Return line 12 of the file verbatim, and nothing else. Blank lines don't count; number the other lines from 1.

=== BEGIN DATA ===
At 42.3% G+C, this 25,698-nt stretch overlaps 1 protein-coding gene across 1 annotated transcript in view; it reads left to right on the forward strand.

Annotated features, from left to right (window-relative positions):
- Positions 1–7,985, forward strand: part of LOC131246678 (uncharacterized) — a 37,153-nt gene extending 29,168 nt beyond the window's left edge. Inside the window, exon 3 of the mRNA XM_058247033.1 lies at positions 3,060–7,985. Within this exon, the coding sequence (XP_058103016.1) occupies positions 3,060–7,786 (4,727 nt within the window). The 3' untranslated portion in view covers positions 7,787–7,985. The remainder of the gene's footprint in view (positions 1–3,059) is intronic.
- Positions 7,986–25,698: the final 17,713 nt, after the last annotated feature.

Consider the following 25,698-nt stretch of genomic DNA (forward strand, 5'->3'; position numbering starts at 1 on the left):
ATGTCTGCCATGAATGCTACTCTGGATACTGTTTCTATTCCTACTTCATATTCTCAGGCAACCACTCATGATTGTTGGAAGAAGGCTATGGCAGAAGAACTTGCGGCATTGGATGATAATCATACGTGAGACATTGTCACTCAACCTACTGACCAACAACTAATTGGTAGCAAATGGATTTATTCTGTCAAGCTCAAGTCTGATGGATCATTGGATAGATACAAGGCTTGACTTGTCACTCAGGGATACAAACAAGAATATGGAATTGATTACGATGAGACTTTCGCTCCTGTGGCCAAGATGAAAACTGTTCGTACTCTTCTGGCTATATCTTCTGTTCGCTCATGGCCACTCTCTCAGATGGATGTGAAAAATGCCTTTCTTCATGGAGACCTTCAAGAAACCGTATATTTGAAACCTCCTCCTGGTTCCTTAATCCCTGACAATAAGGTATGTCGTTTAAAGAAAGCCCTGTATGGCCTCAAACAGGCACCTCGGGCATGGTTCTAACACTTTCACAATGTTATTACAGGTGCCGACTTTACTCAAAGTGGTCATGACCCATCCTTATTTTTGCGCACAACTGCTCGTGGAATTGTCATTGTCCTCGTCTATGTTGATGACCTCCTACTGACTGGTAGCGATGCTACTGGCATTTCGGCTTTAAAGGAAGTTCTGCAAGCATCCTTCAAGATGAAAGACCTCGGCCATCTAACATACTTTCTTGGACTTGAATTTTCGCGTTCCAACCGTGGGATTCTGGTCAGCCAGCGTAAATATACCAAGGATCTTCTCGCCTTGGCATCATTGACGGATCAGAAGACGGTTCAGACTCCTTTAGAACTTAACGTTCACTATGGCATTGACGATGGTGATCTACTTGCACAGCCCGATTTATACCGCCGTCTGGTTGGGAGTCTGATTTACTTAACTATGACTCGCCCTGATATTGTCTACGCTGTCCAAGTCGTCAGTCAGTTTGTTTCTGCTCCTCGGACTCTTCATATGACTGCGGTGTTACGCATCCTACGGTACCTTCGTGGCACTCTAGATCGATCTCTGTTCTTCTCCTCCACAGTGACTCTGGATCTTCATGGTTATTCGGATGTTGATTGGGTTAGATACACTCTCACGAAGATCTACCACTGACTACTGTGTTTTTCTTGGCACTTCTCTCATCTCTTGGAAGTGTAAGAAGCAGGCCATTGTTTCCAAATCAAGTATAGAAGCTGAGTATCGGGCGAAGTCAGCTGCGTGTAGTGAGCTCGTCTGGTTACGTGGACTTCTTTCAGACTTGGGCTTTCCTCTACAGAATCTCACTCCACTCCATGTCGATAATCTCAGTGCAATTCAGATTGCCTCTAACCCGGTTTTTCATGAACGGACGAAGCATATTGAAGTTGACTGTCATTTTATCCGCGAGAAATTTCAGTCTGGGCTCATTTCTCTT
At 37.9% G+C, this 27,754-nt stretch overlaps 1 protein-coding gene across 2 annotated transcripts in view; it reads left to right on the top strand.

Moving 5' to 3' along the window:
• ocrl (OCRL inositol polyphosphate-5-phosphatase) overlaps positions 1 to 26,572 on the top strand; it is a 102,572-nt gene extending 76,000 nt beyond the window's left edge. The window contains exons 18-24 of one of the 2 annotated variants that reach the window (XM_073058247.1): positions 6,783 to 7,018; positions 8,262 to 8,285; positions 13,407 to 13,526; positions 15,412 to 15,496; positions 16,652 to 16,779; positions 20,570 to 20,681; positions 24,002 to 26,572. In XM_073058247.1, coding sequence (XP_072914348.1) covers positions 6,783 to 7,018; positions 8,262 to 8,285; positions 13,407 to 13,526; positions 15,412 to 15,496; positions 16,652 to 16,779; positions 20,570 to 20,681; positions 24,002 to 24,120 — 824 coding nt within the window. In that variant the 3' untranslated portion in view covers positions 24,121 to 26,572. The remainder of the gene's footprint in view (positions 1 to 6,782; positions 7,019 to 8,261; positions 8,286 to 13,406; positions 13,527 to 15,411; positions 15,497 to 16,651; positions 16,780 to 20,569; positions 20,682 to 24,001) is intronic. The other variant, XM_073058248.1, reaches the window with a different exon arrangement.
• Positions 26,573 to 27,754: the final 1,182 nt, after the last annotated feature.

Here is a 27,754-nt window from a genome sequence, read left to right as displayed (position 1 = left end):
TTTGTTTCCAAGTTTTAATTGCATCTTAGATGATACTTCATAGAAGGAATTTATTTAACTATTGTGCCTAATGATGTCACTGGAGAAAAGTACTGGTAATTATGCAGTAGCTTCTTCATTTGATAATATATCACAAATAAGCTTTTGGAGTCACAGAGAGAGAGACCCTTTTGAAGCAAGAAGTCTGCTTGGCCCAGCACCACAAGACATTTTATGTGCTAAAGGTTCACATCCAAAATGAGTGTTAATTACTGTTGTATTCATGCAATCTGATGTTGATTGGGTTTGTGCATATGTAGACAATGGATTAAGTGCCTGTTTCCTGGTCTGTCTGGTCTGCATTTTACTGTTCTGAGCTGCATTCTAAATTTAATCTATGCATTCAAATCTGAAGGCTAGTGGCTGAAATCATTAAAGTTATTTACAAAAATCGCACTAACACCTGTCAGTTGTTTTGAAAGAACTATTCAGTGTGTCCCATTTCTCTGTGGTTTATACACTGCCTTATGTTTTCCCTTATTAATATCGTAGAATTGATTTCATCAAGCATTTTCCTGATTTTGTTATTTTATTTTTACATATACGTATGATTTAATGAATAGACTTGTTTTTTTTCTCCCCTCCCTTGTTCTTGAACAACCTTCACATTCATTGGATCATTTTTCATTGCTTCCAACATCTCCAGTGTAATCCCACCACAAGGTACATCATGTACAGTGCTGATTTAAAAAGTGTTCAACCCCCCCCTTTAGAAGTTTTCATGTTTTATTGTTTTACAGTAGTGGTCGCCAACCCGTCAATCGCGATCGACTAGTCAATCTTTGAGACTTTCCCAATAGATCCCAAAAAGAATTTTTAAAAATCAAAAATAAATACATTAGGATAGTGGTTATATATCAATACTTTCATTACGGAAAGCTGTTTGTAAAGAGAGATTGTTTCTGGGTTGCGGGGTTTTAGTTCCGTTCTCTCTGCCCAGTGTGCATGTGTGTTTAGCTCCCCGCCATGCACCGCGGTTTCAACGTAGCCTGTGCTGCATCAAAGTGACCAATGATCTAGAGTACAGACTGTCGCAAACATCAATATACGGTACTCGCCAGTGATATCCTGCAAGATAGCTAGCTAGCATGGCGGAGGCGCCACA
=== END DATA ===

TTTGTTTCCAAGTTTTAATTGCATCTTAGATGATACTTCATAGAAGGAATTTATTTAACTATTGTGCCTAATGATGTCACTGGAGAAAAGTACTGGTAATTATGCAGTAGCTTCTTCATTTGATAATATATCACAAATAAGCTTTTGGAGTCACAGAGAGAGAGACCCTTTTGAAGCAAGAAGTCTGCTTGGCCCAGCACCACAAGACATTTTATGTGCTAAAGGTTCACATCCAAAATGAGTGTTAATTACTGTTGTATTCATGCAATCTGATGTTGATTGGGTTTGTGCATATGTAGACAATGGATTAAGTGCCTGTTTCCTGGTCTGTCTGGTCTGCATTTTACTGTTCTGAGCTGCATTCTAAATTTAATCTATGCATTCAAATCTGAAGGCTAGTGGCTGAAATCATTAAAGTTATTTACAAAAATCGCACTAACACCTGTCAGTTGTTTTGAAAGAACTATTCAGTGTGTCCCATTTCTCTGTGGTTTATACACTGCCTTATGTTTTCCCTTATTAATATCGTAGAATTGATTTCATCAAGCATTTTCCTGATTTTGTTATTTTATTTTTACATATACGTATGATTTAATGAATAGACTTGTTTTTTTTCTCCCCTCCCTTGTTCTTGAACAACCTTCACATTCATTGGATCATTTTTCATTGCTTCCAACATCTCCAGTGTAATCCCACCACAAGGTACATCATGTACAGTGCTGATTTAAAAAGTGTTCAACCCCCCCCTTTAGAAGTTTTCATGTTTTATTGTTTTACAGTAGTGGTCGCCAACCCGTCAATCGCGATCGACTAGTCAATCTTTGAGACTTTCCCAATAGATCCCAAAAAGAATTTTTAAAAATCAAAAATAAATACATTAGGATAGTGGTTATATATCAATACTTTCATTACGGAAAGCTGTTTGTAAAGAGAGATTGTTTCTGGGTTGCGGGGTTTTAGTTCCGTTCTCTCTGCCCAGTGTGCATGTGTGTTTAGCTCCCCGCCATGCACCGCGGTTTCAACGTAGCCTGTGCTGCATCAAAGTGACCAATGATCTAGAGTACAGACTGTCGCAAACATCAATATACGGTACTCGCCAGTGATATCCTGCAAGATAGCTAGCTAGCATGGCGGAGGCGCCACA